Attackers Go Phishing In Deeper Waters

from the personalized-scams dept

It's not just iTunes and Amazon that are exploiting the 'long tail', online scammers get it as well. Typically, phishing attacks attempt to confuse people by mimicking a well-known brand, like PayPal or Citibank. But as more people get clued into the fact that an email purporting to come from PayPal may not be the real thing, attackers have had to move onto smaller brands. In the last year, the number of brands targeted by attackers has doubled, and this number is growing at a double digit monthly clip. As in other long tail case studies, it's the low costs of internet activity that allows attackers to go after small niches. So far, the attack with the narrowest scope we've heard about is one that goes after JFK conspiracy theorists, claiming to be from a dying KGB agent with some previously undisclosed information about the murder. Whatever your tastes or interests, there will one day be a scam specifically targeted for you.

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  • identicon
    Anonymous Coward, 12 Sep 2006 @ 3:46pm

    repeat in the first sentance. repeat in the first sentance.

    reply to this | link to this | view in chronology ]

  • identicon
    Grandfather Time, 12 Sep 2006 @ 5:56pm

    criticism

    don't criticise someones spelling if you cannot spell yourself....

    the proper spelling is "spell"....

    reply to this | link to this | view in chronology ]

  • identicon
    Anonymous Coward, 12 Sep 2006 @ 6:07pm

    Sarcasm is totally wasted on literalists...

    reply to this | link to this | view in chronology ]

  • identicon
    Anonymous Coward, 12 Sep 2006 @ 6:19pm

    Re: criticism

    wow... that went completely over your head. while we're being anal retentive, thick headed morons, i'd like to point out that "someones" is incorrect. it should be "someone's".

    reply to this | link to this | view in chronology ]

  • identicon
    AJ, 12 Sep 2006 @ 6:33pm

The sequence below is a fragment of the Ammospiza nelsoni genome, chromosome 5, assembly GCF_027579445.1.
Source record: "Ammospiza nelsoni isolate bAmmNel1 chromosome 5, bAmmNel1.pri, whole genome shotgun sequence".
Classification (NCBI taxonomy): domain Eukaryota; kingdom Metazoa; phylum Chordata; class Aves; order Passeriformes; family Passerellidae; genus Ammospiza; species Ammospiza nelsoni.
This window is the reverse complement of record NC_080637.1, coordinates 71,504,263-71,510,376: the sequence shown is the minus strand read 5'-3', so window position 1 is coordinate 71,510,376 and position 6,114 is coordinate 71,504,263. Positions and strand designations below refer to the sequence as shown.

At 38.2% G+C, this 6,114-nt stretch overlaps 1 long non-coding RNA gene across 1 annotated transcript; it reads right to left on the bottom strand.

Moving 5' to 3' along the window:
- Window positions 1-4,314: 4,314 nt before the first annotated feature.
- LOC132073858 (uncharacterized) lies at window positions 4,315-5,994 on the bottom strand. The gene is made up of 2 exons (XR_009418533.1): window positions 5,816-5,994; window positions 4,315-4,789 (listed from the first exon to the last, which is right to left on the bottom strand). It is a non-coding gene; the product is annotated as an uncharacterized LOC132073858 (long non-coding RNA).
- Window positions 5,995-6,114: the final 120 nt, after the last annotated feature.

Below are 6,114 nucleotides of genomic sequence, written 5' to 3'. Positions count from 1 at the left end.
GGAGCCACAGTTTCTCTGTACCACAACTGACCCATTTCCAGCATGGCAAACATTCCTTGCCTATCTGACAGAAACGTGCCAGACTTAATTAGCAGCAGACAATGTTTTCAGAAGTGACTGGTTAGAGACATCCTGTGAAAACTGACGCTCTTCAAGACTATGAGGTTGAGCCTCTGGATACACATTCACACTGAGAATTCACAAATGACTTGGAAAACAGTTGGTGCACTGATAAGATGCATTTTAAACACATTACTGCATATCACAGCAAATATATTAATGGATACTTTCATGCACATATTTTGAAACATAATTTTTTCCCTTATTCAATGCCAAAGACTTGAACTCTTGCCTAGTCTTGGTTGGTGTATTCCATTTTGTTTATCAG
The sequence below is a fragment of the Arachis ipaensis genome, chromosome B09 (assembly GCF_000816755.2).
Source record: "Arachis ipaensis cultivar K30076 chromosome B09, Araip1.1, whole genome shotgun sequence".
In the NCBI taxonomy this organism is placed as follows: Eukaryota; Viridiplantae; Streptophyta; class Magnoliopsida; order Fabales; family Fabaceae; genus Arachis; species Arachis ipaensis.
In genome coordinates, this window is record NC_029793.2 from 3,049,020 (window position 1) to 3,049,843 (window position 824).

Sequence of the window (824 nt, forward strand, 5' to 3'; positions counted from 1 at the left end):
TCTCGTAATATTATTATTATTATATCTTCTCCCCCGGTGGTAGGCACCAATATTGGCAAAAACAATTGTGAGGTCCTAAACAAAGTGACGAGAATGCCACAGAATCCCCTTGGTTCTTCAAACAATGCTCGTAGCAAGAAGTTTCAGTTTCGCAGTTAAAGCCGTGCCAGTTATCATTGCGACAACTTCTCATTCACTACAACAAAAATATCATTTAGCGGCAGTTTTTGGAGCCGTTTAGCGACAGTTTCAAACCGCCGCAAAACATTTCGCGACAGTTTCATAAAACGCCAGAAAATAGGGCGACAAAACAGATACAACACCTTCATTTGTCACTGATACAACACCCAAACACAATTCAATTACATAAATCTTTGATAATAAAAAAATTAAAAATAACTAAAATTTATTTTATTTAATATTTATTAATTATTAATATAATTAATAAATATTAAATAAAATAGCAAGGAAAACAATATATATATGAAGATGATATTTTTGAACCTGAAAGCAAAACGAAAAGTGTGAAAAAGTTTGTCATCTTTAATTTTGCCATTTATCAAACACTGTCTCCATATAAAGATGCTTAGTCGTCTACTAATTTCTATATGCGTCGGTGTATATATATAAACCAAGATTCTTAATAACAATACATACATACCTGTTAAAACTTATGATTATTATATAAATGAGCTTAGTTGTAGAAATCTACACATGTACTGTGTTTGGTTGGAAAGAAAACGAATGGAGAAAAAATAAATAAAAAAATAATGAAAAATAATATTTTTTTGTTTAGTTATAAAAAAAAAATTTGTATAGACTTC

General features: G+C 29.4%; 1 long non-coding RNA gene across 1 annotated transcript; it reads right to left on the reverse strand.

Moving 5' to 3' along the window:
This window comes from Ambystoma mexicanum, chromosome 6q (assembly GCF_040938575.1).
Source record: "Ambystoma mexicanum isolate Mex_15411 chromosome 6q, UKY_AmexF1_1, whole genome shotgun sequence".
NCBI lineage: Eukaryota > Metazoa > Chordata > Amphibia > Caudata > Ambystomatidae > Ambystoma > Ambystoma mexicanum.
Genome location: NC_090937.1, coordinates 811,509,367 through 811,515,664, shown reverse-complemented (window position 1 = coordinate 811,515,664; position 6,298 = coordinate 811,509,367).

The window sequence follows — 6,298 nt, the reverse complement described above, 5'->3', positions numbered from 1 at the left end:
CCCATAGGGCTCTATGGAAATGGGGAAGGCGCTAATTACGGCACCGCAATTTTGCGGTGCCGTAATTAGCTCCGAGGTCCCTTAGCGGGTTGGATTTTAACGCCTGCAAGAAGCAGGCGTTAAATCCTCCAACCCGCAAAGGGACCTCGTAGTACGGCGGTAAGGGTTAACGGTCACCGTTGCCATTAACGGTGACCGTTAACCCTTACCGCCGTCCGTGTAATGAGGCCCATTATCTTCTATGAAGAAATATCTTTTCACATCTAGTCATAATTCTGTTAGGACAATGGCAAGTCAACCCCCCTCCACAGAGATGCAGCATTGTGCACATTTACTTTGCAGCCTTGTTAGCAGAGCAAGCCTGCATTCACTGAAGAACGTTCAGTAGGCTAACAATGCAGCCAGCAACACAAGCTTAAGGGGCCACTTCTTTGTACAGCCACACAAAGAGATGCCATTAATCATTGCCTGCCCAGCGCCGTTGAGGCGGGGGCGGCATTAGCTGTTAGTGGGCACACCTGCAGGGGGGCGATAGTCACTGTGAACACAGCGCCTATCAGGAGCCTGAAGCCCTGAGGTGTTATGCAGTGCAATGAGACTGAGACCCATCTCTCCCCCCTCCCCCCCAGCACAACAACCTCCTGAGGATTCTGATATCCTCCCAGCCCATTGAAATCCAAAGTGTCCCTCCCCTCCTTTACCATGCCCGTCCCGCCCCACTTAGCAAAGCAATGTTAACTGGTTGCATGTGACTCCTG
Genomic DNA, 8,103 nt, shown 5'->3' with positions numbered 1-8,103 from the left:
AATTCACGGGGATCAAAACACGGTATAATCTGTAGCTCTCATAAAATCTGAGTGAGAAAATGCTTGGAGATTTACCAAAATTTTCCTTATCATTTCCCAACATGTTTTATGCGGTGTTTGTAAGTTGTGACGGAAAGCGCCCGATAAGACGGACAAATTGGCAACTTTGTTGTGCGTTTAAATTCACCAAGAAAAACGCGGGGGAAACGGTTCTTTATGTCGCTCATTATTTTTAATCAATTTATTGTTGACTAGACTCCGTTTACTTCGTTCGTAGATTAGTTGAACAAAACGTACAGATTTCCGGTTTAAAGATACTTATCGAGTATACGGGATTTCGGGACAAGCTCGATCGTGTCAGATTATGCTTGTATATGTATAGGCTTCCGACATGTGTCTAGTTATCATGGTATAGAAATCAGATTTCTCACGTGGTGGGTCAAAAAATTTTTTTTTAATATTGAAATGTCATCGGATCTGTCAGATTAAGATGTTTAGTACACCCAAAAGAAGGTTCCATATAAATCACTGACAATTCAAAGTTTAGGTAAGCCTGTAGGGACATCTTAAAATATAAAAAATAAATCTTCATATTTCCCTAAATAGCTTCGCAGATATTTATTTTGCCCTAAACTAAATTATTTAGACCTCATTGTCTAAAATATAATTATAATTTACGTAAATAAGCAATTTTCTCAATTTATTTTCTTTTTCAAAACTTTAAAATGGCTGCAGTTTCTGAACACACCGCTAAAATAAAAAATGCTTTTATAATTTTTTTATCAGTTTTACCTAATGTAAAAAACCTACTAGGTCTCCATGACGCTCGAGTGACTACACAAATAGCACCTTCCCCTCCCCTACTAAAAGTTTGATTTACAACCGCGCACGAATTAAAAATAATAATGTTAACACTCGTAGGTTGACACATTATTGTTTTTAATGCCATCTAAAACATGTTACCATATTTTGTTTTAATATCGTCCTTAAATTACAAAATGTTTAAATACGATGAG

Post something on topic?

    battle of the morons continues in post 8, now a word from our sponser....

    reply to this | link to this | view in chronology ]

  • identicon
    Mike, 12 Sep 2006 @ 6:45pm

    You all git an F

    I ame an Englishe teachers!! and all of you git an F today for your spilling!! You are all morans and I hoope you go to hell when you die!!

    reply to this | link to this | view in chronology ]

  • identicon
    You Bastards!!, 12 Sep 2006 @ 7:05pm

    They Killed Kenny!!

    This is all looking a bit too much like a South Park re-run, so these posts probably violated some sort of intilectual content law.

    So, sarcasm isn't a victimless crime after all...expect a letter...soon.

    reply to this | link to this | view in chronology ]

  • identicon
    Jesse McNelis, 12 Sep 2006 @ 8:14pm

    it's the problem with email

    Email is very very broken.
    Pretty much the worse form of communication as there is no standard form of authentication and verification. This was known to be a problem 10 years ago, but still probably won't be fixed for 10 more years.

    Spam, malicious software writers and Phisihing scams take advantage of this and will continue to cause trouble until email is fixed.

    Longing for the days of domain keys.

    reply to this | link to this | view in chronology ]

  • identicon
    Bob, 13 Sep 2006 @ 6:05am

    Back to the point

    Has anyone read the story for this thread? It really is more interesting than the comment thread, albeit not nearly as humorous.

    I had an experience not long ago whereby my bank had sent me an email that looked all the world to be a phishing scam. The mail wanted me to click on a link, that didn't go to their website, and logon to setup a feature. I assumed it to be fake but upon checking the new domain I discovered the domain holder was a reputable banking data management company. Shortly afterward the bank called me directly for another matter and I quizzed her on it. She admitted it did indeed originate from their bank, that it was an automatic process (so no-one sat down and wrote this by hand) and that this was just business as usual. I discussed the ease in which this could (will) be exploited someday and she intended to speak to their IT.

    My point being you must be very vigilant as even supposed 'safe' emails could be manipulated. Just think of all those who clicked and logged on without giving it a thought.

    reply to this | link to this | view in chronology ]

    • identicon
      ebrke, 14 Sep 2006 @ 7:32am

      Re: Back to the point

      Anyone remember the security breach some months ago when an outside company handling the logins for small banks was hacked? One of the banks then sent an email with a link to a domain outside that of the bank and asked customers to login using the link and change their passcodes and get information about the breach. Talk about clueless!

      reply to this | link to this | view in chronology ]

  • identicon
    Curious, 13 Sep 2006 @ 1:44pm

    Re: it's the problem with email

    how does the communication through e-mail differ in any way from almost every other form of online communication in regards to spam, potential phishing and such?

    reply to this | link to this | view in chronology ]


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